Small acts of advocacy are all it takes to make a social movement. The #metoo movement was for the 12 years prior to last year’s Harvey Weinstein scandal a very small force for change. It wasn’t one single event that caused the social explosion. But it was when sufficient people acted in concert that it became a social movement. See more in my blog for Procurious.

So how can you best contribute to the movement?

Advocacy starts with appreciating, and using, your own power. Get clear about where you stand.

What value does diversity and inclusion have to you?

What will it mean to you when people are more tolerant and welcoming?

What’s a brief story you can tell that demonstrates the value you see?

A CEO I spoke with recently shared his story of when his eyes had been opened to the power of inclusion. He had recently worked in a very diverse project team created to rebuild a community after an earthquake. He said that gender, cultural, and functional role diversity gave the group a balanced, settled feel. Instead of trying to outdo each other, people were very open to listening to different ideas and there were many more influences that governed the solutions they chose; it felt multi-dimensional. It created a distinctly different work climate to those he had previously experienced.

You can use your personal power to influence those in your immediate network.

Advocacy, using personal power for social benefit, is twice as likely as force to overthrow dictatorships – and that’s about as tough as it gets.

At the other end of the spectrum, prodiversity beliefs, mean that the group gets on better. When people have prodiversity beliefs, they believe that the differences between them bring a special value to the group. And a diverse group performs much better than a group of similar people. Believing in the value of a diverse group, and advocating that value to others, improves the experience of working together.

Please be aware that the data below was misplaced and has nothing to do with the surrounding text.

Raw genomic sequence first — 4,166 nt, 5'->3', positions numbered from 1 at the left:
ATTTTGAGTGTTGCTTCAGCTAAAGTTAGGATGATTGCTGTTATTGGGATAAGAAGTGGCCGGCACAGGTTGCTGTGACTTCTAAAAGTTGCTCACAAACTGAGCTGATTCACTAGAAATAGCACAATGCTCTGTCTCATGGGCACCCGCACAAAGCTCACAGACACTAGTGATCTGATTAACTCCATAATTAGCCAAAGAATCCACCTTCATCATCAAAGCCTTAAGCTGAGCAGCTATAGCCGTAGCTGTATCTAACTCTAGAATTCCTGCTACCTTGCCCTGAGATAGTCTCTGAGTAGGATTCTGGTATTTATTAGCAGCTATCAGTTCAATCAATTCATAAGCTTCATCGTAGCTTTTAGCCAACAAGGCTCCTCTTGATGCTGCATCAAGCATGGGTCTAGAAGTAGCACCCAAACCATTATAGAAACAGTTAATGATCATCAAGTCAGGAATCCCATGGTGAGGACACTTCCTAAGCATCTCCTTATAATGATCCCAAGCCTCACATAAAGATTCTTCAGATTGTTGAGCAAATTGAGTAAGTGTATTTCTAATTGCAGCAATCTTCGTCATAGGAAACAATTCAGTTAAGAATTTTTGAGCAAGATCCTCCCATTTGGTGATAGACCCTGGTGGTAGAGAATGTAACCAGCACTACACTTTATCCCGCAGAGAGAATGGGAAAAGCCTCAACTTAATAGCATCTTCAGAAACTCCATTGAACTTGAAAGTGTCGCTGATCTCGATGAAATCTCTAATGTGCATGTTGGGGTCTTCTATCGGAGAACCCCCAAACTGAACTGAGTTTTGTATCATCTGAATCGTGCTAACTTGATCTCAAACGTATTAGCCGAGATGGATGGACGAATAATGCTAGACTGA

Create a positive connection, use warmth and empathy. Find out what motivates those around you.

What’s their own experience of difference?

What’s their interest in inclusion?

Find common ground through shared experiences and motivations.

If you can find alignment on important issues, strong messages about their importance cause our brains to click together. When we get the ‘click’, we process information in the same way, ‘with one mind’, and we are more likely to share points of view, whether you are talking with just one person or many. We are literally in sync with each other. This magnifies the shared motivation for change. It’s the inspiration for a social movement. If everyone in your circle is clicking, then they have the opportunity to do the same in their own circle, so that the clicking spreads.

When you deliver well-articulated and congruent messages about inclusion and your commitment to it, your power to contribute to change will be magnified.

Advocating for inclusion is the best way to get it.

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